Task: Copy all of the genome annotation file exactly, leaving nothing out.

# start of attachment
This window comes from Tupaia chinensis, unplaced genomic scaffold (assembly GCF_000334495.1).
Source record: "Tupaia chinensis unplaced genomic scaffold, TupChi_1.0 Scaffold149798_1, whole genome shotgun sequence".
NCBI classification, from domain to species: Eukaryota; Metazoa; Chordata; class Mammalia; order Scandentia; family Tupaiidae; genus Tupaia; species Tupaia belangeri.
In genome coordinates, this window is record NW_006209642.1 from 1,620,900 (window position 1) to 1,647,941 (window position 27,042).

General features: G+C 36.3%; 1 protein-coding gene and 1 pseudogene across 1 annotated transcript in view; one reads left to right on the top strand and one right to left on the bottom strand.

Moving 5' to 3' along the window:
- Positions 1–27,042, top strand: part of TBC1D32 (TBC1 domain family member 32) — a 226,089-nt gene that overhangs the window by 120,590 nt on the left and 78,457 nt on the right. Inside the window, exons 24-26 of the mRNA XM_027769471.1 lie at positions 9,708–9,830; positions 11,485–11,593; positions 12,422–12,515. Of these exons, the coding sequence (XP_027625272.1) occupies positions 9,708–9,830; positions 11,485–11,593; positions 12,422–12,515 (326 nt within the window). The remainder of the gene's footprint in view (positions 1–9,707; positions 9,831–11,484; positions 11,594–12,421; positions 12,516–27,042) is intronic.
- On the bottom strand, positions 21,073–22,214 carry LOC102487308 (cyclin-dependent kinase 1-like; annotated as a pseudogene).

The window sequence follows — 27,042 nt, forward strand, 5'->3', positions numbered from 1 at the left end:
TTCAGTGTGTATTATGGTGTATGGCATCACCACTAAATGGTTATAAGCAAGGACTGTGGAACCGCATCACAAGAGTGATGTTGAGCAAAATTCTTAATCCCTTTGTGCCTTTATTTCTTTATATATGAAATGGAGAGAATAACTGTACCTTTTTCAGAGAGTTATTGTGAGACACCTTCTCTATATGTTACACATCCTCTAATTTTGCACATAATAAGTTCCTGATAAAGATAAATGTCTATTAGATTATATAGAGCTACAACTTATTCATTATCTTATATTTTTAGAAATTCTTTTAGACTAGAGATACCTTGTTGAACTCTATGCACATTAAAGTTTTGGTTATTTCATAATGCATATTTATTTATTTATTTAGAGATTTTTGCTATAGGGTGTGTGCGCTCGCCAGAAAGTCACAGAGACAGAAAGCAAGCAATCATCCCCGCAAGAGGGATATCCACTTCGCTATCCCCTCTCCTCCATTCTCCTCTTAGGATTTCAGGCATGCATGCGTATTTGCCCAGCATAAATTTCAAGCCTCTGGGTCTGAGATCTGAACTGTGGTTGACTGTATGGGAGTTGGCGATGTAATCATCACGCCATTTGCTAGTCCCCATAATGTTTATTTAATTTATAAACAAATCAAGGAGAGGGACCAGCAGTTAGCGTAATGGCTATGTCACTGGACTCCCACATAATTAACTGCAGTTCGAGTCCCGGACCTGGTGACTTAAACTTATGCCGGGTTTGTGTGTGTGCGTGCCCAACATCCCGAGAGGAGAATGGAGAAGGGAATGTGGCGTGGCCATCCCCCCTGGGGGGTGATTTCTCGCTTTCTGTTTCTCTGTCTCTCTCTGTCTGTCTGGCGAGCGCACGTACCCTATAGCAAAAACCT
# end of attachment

This window comes from Tupaia chinensis, unplaced genomic scaffold (assembly GCF_000334495.1).
Source record: "Tupaia chinensis unplaced genomic scaffold, TupChi_1.0 Scaffold149798_1, whole genome shotgun sequence".
NCBI classification, from domain to species: Eukaryota; Metazoa; Chordata; class Mammalia; order Scandentia; family Tupaiidae; genus Tupaia; species Tupaia belangeri.
In genome coordinates, this window is record NW_006209642.1 from 1,620,900 (window position 1) to 1,647,941 (window position 27,042).

General features: G+C 36.3%; 1 protein-coding gene and 1 pseudogene across 1 annotated transcript in view; one reads left to right on the top strand and one right to left on the bottom strand.

Moving 5' to 3' along the window:
- Positions 1–27,042, top strand: part of TBC1D32 (TBC1 domain family member 32) — a 226,089-nt gene that overhangs the window by 120,590 nt on the left and 78,457 nt on the right. Inside the window, exons 24-26 of the mRNA XM_027769471.1 lie at positions 9,708–9,830; positions 11,485–11,593; positions 12,422–12,515. Of these exons, the coding sequence (XP_027625272.1) occupies positions 9,708–9,830; positions 11,485–11,593; positions 12,422–12,515 (326 nt within the window). The remainder of the gene's footprint in view (positions 1–9,707; positions 9,831–11,484; positions 11,594–12,421; positions 12,516–27,042) is intronic.
- On the bottom strand, positions 21,073–22,214 carry LOC102487308 (cyclin-dependent kinase 1-like; annotated as a pseudogene).

The window sequence follows — 27,042 nt, forward strand, 5'->3', positions numbered from 1 at the left end:
TTCAGTGTGTATTATGGTGTATGGCATCACCACTAAATGGTTATAAGCAAGGACTGTGGAACCGCATCACAAGAGTGATGTTGAGCAAAATTCTTAATCCCTTTGTGCCTTTATTTCTTTATATATGAAATGGAGAGAATAACTGTACCTTTTTCAGAGAGTTATTGTGAGACACCTTCTCTATATGTTACACATCCTCTAATTTTGCACATAATAAGTTCCTGATAAAGATAAATGTCTATTAGATTATATAGAGCTACAACTTATTCATTATCTTATATTTTTAGAAATTCTTTTAGACTAGAGATACCTTGTTGAACTCTATGCACATTAAAGTTTTGGTTATTTCATAATGCATATTTATTTATTTATTTAGAGATTTTTGCTATAGGGTGTGTGCGCTCGCCAGAAAGTCACAGAGACAGAAAGCAAGCAATCATCCCCGCAAGAGGGATATCCACTTCGCTATCCCCTCTCCTCCATTCTCCTCTTAGGATTTCAGGCATGCATGCGTATTTGCCCAGCATAAATTTCAAGCCTCTGGGTCTGAGATCTGAACTGTGGTTGACTGTATGGGAGTTGGCGATGTAATCATCACGCCATTTGCTAGTCCCCATAATGTTTATTTAATTTATAAACAAATCAAGGAGAGGGACCAGCAGTTAGCGTAATGGCTATGTCACTGGACTCCCACATAATTAACTGCAGTTCGAGTCCCGGACCTGGTGACTTAAACTTATGCCGGGTTTGTGTGTGTGCGTGCCCAACATCCCGAGAGGAGAATGGAGAAGGGAATGTGGCGTGGCCATCCCCCCTGGGGGGTGATTTCTCGCTTTCTGTTTCTCTGTCTCTCTCTGTCTGTCTGGCGAGCGCACGTACCCTATAGCAAAAACCT